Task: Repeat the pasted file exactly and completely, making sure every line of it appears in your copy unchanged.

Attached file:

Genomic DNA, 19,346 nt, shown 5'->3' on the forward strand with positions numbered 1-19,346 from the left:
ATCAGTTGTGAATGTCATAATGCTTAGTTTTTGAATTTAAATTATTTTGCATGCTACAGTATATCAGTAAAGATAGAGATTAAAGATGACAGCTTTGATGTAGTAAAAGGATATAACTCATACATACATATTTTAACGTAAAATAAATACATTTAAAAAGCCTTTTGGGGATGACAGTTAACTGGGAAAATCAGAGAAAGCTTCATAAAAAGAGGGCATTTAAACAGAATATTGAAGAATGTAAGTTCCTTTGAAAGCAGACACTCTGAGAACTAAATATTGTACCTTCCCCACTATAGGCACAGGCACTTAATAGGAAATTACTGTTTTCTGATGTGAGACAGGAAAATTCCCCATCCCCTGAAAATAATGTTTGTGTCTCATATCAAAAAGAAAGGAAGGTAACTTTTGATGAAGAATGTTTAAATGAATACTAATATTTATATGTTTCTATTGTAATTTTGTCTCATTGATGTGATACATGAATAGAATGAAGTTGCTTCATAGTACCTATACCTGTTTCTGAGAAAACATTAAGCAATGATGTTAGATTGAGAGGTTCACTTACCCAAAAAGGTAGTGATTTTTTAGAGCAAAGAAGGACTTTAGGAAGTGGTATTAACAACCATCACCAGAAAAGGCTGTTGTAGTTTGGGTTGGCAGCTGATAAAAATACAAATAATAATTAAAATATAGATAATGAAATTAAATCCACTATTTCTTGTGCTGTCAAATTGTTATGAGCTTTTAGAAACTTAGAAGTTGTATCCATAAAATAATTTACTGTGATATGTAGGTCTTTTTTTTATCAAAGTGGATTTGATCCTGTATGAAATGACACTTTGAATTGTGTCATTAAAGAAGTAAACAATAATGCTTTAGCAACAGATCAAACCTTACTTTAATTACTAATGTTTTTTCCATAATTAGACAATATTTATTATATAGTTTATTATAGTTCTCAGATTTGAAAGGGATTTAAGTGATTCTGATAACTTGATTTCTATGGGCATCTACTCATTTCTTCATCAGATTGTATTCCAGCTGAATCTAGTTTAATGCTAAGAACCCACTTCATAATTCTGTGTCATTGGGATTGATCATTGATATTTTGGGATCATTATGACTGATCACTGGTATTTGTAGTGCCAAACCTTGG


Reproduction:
Genomic DNA, 19,346 nt, shown 5'->3' on the forward strand with positions numbered 1-19,346 from the left:
ATCAGTTGTGAATGTCATAATGCTTAGTTTTTGAATTTAAATTATTTTGCATGCTACAGTATATCAGTAAAGATAGAGATTAAAGATGACAGCTTTGATGTAGTAAAAGGATATAACTCATACATACATATTTTAACGTAAAATAAATACATTTAAAAAGCCTTTTGGGGATGACAGTTAACTGGGAAAATCAGAGAAAGCTTCATAAAAAGAGGGCATTTAAACAGAATATTGAAGAATGTAAGTTCCTTTGAAAGCAGACACTCTGAGAACTAAATATTGTACCTTCCCCACTATAGGCACAGGCACTTAATAGGAAATTACTGTTTTCTGATGTGAGACAGGAAAATTCCCCATCCCCTGAAAATAATGTTTGTGTCTCATATCAAAAAGAAAGGAAGGTAACTTTTGATGAAGAATGTTTAAATGAATACTAATATTTATATGTTTCTATTGTAATTTTGTCTCATTGATGTGATACATGAATAGAATGAAGTTGCTTCATAGTACCTATACCTGTTTCTGAGAAAACATTAAGCAATGATGTTAGATTGAGAGGTTCACTTACCCAAAAAGGTAGTGATTTTTTAGAGCAAAGAAGGACTTTAGGAAGTGGTATTAACAACCATCACCAGAAAAGGCTGTTGTAGTTTGGGTTGGCAGCTGATAAAAATACAAATAATAATTAAAATATAGATAATGAAATTAAATCCACTATTTCTTGTGCTGTCAAATTGTTATGAGCTTTTAGAAACTTAGAAGTTGTATCCATAAAATAATTTACTGTGATATGTAGGTCTTTTTTTTATCAAAGTGGATTTGATCCTGTATGAAATGACACTTTGAATTGTGTCATTAAAGAAGTAAACAATAATGCTTTAGCAACAGATCAAACCTTACTTTAATTACTAATGTTTTTTCCATAATTAGACAATATTTATTATATAGTTTATTATAGTTCTCAGATTTGAAAGGGATTTAAGTGATTCTGATAACTTGATTTCTATGGGCATCTACTCATTTCTTCATCAGATTGTATTCCAGCTGAATCTAGTTTAATGCTAAGAACCCACTTCATAATTCTGTGTCATTGGGATTGATCATTGATATTTTGGGATCATTATGACTGATCACTGGTATTTGTAGTGCCAAACCTTGG